Wednesday, September 22, 2010

Political failings

It’s easy to say now, but I expected failure of the effort to repeal the US’ infamous “Don’t Ask, Don’t Tell” (DADT) policy which bars openly-gay military personnel. It wasn’t out of pessimism, but simple reality.

Before I get too far into that, I do need to say first that there’s absolutely no excuse for all the Republicans in the US Senate (along with two supposed Democrats) preventing the majority in the Senate from doing its job. It’s immoral to put pure politics ahead of everything and everyone else. Republicans have defined themselves as the “Party of No”, always looking for ways to gain political advantage. John McCain in particular deserves to be singled-out for being especially reprehensible and disgusting; America dodged a bullet when that man lost the presidential election.

Some Republicans are, of course, religious extremists who will go to any length to oppress gay and lesbian Americans, and nothing—including military needs— will deter them from their theocratic agenda. But most Republicans in Congress are devoid of any true ideology or any agenda other than scoring points against Democrats for purely partisan political reasons.

Democrats are very different, and this gets to the core of why I wasn’t surprised.

During the Bush/Cheney regime, Democrats in the Senate would mount a filibuster in an attempt to slow down the Republican agenda but, in the end, they always stopped. Republicans, unwilling to consider compromise, threatened “the nuclear option” to make it impossible for the minority Democrats to slow down the Republican juggernaut.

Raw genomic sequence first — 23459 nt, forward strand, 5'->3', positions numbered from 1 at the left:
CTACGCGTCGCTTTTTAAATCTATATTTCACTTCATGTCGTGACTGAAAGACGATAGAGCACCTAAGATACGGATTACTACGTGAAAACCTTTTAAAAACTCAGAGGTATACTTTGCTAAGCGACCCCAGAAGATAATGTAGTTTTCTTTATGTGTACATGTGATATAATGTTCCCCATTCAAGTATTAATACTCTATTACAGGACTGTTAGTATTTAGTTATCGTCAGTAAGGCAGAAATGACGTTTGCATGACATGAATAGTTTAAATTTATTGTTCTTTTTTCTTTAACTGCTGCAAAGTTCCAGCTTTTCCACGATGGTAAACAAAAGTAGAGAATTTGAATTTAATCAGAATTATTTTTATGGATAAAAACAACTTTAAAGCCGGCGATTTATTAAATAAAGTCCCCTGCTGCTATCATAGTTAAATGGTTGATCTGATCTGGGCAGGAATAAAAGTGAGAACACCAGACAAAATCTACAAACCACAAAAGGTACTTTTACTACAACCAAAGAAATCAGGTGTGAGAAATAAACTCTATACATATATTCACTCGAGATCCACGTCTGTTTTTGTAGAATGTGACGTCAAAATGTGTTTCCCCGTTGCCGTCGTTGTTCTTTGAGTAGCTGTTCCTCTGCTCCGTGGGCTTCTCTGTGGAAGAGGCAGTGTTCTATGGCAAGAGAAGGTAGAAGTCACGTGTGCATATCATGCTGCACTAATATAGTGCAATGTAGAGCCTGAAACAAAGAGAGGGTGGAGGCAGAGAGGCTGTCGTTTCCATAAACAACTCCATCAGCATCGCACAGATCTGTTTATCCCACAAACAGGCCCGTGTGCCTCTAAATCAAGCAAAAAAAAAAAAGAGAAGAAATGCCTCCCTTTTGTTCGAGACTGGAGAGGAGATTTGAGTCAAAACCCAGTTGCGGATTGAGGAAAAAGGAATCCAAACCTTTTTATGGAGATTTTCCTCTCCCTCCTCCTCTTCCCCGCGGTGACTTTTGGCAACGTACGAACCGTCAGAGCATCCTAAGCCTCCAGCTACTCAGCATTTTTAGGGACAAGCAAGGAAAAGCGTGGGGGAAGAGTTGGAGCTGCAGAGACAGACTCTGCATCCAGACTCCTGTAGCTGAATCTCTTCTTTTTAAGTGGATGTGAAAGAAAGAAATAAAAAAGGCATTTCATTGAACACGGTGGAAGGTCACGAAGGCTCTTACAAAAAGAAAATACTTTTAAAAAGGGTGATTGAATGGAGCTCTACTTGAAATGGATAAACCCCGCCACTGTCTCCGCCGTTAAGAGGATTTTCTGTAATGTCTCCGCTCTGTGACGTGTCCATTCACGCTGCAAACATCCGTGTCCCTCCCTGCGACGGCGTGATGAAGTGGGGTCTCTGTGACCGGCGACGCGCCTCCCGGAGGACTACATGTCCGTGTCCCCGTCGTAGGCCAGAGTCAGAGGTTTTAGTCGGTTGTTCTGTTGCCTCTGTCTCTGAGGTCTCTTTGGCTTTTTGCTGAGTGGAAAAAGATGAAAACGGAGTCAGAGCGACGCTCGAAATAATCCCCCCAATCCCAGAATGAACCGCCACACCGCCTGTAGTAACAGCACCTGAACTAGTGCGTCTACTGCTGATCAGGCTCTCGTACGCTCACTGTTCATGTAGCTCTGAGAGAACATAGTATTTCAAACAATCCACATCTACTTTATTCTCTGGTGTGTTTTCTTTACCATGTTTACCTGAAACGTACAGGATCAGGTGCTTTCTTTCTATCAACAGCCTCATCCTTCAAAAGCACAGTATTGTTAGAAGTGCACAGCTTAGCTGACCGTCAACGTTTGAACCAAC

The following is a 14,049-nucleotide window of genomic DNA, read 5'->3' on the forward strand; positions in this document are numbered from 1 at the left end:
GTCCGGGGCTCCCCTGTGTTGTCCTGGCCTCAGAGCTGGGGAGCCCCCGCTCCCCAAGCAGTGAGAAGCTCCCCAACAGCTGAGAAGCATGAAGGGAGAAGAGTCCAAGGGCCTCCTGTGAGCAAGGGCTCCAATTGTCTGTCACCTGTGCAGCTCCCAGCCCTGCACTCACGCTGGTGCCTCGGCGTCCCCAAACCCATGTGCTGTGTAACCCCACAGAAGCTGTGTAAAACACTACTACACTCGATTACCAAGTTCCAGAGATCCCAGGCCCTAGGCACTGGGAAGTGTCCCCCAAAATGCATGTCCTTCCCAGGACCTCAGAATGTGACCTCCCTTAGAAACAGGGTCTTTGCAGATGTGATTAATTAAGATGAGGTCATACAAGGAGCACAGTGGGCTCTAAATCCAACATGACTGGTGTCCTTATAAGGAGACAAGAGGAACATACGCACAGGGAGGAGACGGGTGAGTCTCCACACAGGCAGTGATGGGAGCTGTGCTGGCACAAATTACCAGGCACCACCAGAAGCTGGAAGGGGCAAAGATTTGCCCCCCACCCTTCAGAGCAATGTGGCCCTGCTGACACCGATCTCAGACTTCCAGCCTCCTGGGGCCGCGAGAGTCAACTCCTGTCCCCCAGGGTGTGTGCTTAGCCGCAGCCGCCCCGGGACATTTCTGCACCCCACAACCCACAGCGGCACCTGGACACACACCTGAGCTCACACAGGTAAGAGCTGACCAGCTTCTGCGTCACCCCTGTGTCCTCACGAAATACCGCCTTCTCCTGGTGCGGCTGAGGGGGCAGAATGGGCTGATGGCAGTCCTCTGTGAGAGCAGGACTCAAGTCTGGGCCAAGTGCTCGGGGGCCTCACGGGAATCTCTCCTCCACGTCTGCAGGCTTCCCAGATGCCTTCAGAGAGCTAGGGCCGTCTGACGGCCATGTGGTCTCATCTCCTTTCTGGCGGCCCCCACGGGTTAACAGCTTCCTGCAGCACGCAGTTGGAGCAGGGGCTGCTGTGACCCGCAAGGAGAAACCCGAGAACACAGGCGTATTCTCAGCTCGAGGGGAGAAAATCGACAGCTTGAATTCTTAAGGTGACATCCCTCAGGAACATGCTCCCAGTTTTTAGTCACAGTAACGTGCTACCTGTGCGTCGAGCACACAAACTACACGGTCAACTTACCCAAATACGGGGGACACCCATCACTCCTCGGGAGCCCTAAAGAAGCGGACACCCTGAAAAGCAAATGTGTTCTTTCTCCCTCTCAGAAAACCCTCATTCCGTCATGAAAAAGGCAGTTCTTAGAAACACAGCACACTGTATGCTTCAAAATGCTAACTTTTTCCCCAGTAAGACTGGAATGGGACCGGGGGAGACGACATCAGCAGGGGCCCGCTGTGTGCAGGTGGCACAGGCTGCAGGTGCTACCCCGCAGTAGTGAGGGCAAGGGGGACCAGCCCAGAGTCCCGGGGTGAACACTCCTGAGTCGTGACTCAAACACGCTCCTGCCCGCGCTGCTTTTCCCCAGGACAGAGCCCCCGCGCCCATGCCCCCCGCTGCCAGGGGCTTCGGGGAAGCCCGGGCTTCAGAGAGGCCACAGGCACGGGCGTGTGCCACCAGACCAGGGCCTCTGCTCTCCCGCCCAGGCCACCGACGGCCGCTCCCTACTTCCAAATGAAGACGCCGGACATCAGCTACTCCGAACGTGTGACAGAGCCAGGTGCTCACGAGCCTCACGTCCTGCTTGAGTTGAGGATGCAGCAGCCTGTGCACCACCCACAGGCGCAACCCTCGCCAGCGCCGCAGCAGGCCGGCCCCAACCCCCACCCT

Democrats took over Congress and promptly carried on business as before: They did nothing to reform the Senate rules so that majority will rule, and they persisted in acting as if Republicans had any intention of ever negotiating in good faith or that they’d ever compromise.

Democrats refused to see the reality of the fact that the Republicans in Congress had an absolute and uniform rock-solid intransigence. No amount of “negotiating” would ever change that, and no “compromise” was ever possible. The Democrats never did anything to push the Republicans out of the way, and all the Democratic failings of this US Senate can be traced to that fact.

While the Republicans are wrong, and sometimes evil, they know exactly what they’re doing. Democrats are something worse: They’re insane, as in the most famous definition of insanity—doing the same thing and expecting different results.

Because of all that, the repeal of DADT was doomed from the start: Republicans would never, ever vote for it no matter how it was worded, no matter how much Democrats gave up in a pointless attempt to come to a compromise.

Some of my fellow self-appointed gay pundits in the blogosphere have been quick to dump all over Democrats. Some are calling for a total boycott of Democrats because, ultimately, the failure of DADT repeal—and the lack of any action on other pro-GLBT laws—is their fault. But I think those people are being stupid and childish.

Sure I blame Democrats, since there was never any hope of Republican support, but what, precisely, is the alternative? Not voting? That’ll guarantee a Republican/Teapublican takeover of Congress. Vote for a third party? Same result. The only way to stop the Republican/Teapublican/Christofascist agenda is to vote Democratic.